WHAT YOU SAW was what you got with Emma Irene Horton.
No pretense, no airs, just the honest, straightforward personality that charmed the people who knew her. Others, those who might have taken offense to her directness, just didn't know what they were missing.
"Those who understood her loved her," said her daughter, Vivian H. Butler. "You took her as she was."
Irene Horton, stalwart churchgoer, devoted family matriarch and an outstanding cook in the Southern style, died April 27. She was 95 and living in Ambler but had lived most of her life in West Philadelphia.
Irene was a child of the South, born in Boone, N.C., to Clay and Elma Mathis Folk. She attended elementary school there and high school in Johnson City, Tenn.
She married Frazier R. Horton, a teacher, and they lived for a time in Boone and Tennessee before moving to Philadelphia in 1943. Frazier worked as an insurance underwriter here. He died in 2004.
An old-fashioned Southern lady, Irene grew up in "an era when it was a woman's place to walk in the shadow of her spouse," her daughter said. "However, she did it with style and class, never trying to upstage him or take the spotlight."
In fact, style and class defined Irene Horton. She wouldn't leave the house without being stylishly turned out, including a hat and her precious jewelry. She set the style for members of her family and church.
"Her life was like most - wonderful and sacrificing," her daughter said. "Family fun was her passion.
"Irene was known to speak her mind, and sometimes it raised eyebrows."
Irene was devoted to her church, Janes Memorial United Methodist, in East Germantown. She was a Communion steward and active with the Women's Society of Christian Service. She was available for any activity the church undertook, such as Women's Day, of which she was captain.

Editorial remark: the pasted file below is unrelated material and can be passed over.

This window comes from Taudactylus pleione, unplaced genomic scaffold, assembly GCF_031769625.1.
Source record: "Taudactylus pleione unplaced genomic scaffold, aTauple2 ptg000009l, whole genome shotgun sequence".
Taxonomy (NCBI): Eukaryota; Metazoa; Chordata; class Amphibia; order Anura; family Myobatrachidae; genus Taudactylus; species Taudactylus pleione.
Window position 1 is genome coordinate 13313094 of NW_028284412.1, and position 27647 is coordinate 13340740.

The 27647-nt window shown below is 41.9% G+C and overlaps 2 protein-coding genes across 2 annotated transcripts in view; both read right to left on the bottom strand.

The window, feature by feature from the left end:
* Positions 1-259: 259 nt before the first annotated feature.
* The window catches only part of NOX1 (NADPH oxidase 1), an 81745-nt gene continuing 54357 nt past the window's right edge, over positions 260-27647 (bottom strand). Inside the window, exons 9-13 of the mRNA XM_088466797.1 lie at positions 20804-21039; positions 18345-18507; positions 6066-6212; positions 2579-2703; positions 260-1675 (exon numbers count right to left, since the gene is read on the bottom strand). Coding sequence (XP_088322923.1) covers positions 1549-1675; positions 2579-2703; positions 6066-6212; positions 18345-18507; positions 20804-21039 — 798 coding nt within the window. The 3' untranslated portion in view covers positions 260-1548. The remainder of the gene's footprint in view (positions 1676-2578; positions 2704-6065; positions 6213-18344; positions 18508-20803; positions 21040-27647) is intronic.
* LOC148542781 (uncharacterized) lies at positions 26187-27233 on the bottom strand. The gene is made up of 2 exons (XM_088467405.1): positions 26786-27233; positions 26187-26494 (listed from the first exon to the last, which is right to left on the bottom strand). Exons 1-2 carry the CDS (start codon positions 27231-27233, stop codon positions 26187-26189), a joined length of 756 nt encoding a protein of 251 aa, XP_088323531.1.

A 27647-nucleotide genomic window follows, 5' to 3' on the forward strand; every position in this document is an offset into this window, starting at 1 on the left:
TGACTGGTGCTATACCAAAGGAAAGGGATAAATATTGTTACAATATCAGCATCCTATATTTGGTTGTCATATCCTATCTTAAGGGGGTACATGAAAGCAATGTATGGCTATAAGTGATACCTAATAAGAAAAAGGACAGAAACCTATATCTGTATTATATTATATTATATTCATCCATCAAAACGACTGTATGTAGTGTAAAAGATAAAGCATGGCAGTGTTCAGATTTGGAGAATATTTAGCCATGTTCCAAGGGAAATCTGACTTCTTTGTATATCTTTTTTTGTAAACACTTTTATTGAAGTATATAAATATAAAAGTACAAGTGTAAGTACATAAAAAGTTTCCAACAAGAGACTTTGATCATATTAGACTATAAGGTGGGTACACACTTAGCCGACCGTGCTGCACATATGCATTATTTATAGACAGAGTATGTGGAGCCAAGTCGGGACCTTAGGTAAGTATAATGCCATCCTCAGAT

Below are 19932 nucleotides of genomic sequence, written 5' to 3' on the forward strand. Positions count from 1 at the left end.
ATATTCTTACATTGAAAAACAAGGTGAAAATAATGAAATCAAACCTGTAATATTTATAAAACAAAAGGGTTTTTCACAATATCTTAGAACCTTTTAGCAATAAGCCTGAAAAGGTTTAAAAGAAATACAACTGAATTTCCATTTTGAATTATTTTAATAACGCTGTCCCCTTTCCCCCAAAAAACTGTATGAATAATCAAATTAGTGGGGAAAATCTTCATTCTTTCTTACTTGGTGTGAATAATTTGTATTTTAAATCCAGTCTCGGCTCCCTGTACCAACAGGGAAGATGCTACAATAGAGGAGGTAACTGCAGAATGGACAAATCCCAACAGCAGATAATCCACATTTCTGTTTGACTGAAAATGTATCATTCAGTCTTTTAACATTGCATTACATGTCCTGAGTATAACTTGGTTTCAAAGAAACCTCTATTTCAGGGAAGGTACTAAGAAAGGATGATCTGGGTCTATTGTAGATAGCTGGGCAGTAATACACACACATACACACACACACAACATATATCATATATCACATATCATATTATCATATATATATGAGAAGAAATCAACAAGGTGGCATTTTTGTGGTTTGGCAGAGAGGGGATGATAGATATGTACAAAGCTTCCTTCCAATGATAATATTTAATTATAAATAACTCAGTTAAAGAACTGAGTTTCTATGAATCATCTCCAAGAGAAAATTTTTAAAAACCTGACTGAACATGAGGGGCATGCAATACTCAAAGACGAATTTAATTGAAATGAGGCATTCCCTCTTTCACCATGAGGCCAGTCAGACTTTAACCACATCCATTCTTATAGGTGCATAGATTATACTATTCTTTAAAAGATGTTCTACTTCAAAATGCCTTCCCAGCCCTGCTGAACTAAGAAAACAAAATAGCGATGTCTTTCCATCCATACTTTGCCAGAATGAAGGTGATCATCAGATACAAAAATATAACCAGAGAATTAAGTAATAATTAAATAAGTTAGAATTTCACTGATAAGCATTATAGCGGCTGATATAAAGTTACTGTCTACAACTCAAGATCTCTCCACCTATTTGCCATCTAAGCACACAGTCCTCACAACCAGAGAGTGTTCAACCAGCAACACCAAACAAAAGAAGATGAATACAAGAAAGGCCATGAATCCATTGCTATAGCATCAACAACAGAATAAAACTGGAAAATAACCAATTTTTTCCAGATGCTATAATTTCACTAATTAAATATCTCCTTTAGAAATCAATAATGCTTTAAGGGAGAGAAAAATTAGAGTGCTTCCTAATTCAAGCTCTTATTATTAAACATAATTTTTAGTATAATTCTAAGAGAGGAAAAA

She was a member of the church choir, often taking solos. Her favorite hymn was "It Is Well with My Soul":
When peace like a river attendeth my way,
When sorrows like sea billows roll;
Whatever my lot, thou has taught me to say,
It is well, it is well with my soul.
Irene was a member of the Senior Spirit Group led by Herbert Snyder, and the Senior Connection Group led by her longtime friend Dorothy Lawson.
As a Southern-style cook, Irene was a wizard with macaroni and cheese, collard greens, cabbage and the like, but it was her caramel-icing cake that really made folks lick their lips.
After the advent of Tiger Woods, Irene became a devotee of golf. "She knew all the equipment, the wood, iron and putter, and the best-made golf balls," her daughter said. "In addition, the basic principles of the grip, stance and swing were a part of the equation, and the difference between match play and medal play.
"You would have thought she was on the golf circuit."
Besides her daughter, she is survived by a son, Anthony J. Horton; three grandchildren; and six great-grandchildren.